• Data warehouse optimization (considered the top use case for big data) (such as for scamScam A Scam is a confidence trick - a crime -  is an attempt to defraud a person or group after first gaining their trust through deception. Scams or confidence tricks exploit victims using their credulity, naïveté, compassion, vanity, irresponsibility, or greed and exploiting that. Researchers have defined confidence tricks as "a distinctive species of fraudulent conduct ... intending to further voluntary exchanges that are not mutually beneficial", as they "benefit con operators ('con men' - criminals) at the expense of their victims (the 'marks')". A scam is a crime even if no money was lost. reports numbering in the millions)
  • Analyzing patterns in scammer language used to identify scriptwriters
  • Sports statistics and analysis; sometimes the difference between being the champion or coming in second comes down to the tiniest detail
  • Prognosis statistics or success rates of particular medications can influence a doctor’s recommended course of treatment; an accurate assessment of which could be the difference between life and death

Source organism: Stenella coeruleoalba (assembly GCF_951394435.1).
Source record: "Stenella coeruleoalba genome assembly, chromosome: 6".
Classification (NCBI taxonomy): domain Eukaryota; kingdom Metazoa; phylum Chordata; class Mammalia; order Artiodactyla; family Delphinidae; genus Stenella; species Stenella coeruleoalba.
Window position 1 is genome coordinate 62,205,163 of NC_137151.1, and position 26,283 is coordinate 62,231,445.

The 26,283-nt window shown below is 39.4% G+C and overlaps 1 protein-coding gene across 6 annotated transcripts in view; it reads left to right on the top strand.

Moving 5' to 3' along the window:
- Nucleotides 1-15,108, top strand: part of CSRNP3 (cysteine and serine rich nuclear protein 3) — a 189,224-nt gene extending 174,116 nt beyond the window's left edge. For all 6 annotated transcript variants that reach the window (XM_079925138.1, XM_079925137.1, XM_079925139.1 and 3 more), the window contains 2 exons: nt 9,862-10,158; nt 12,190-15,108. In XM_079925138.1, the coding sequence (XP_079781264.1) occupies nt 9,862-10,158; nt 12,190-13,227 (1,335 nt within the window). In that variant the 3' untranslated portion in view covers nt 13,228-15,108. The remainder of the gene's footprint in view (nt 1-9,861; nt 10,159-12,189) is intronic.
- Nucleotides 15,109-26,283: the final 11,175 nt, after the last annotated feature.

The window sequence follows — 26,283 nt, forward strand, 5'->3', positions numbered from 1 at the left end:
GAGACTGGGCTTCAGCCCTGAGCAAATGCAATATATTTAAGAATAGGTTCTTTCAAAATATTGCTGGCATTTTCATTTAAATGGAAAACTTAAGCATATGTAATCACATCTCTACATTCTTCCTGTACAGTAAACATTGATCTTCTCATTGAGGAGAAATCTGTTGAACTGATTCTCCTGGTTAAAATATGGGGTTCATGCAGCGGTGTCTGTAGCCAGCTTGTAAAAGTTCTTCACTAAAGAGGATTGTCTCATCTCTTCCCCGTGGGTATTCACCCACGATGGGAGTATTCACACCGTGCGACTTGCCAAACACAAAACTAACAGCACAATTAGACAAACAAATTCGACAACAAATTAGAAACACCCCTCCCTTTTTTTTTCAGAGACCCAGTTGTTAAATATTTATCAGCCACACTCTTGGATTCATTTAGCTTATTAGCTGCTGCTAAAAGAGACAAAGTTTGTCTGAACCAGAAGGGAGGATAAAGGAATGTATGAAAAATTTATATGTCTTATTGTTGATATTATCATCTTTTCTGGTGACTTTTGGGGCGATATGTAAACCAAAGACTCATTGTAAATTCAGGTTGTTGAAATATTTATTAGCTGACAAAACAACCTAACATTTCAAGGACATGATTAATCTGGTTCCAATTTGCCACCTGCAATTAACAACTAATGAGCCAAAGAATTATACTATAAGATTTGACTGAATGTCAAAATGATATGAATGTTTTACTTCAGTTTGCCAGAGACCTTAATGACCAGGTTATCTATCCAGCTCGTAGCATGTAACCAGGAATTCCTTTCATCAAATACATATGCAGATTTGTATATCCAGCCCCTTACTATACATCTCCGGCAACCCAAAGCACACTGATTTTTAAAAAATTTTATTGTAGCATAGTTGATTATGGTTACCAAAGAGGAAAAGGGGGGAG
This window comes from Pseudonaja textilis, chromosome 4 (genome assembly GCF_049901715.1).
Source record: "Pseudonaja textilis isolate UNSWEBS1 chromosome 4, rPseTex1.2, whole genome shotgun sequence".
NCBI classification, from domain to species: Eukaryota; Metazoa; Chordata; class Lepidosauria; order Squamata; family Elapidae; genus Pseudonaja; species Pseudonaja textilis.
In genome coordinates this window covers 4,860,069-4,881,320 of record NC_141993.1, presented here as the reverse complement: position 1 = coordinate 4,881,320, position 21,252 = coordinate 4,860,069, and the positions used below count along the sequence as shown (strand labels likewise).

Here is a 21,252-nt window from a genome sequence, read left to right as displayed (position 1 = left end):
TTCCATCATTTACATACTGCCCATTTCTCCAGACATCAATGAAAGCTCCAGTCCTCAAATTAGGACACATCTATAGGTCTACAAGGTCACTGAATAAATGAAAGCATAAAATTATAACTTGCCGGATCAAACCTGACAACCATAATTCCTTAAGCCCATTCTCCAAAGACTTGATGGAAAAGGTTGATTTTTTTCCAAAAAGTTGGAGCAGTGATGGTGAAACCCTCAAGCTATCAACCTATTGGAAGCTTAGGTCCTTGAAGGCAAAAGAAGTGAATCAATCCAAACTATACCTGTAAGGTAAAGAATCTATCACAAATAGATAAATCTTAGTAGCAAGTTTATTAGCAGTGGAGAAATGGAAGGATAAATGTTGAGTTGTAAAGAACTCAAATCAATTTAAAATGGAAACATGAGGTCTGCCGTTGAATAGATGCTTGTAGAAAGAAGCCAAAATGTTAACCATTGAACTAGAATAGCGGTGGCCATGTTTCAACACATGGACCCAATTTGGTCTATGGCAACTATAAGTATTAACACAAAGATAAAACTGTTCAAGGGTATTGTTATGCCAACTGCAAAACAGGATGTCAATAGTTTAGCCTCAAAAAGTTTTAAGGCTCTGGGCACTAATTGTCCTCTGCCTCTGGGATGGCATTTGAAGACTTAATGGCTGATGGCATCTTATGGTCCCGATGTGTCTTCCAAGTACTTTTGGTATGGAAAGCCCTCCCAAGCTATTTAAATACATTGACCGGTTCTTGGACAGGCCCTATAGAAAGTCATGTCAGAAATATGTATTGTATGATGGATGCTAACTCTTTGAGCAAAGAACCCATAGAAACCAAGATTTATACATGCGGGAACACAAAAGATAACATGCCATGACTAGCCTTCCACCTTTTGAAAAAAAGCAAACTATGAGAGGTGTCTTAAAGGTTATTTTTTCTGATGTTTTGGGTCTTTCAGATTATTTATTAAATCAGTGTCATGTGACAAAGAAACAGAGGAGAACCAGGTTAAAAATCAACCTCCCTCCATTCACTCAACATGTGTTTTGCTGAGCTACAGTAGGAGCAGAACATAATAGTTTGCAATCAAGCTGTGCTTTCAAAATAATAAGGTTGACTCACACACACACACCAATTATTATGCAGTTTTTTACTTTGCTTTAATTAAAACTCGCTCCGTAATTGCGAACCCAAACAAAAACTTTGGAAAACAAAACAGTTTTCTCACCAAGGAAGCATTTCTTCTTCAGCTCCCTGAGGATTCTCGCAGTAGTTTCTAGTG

• Selecting stocks for purchase and trade; quick decision-making based on analytical algorithms gives traders the edge

We use big data in the form of anonymous data gathered from reports to monitor active threats. Viewing these data sets allows us to see trends in scams development, from the types of scams that are being used in the wild to the geographic locations of attacks.

From these data, we’re able to draw conclusions and share valuable information with the public and our data feed recipients in government and law enforcement or website operators, in report forms, such as our annual CybercrimeCybercrime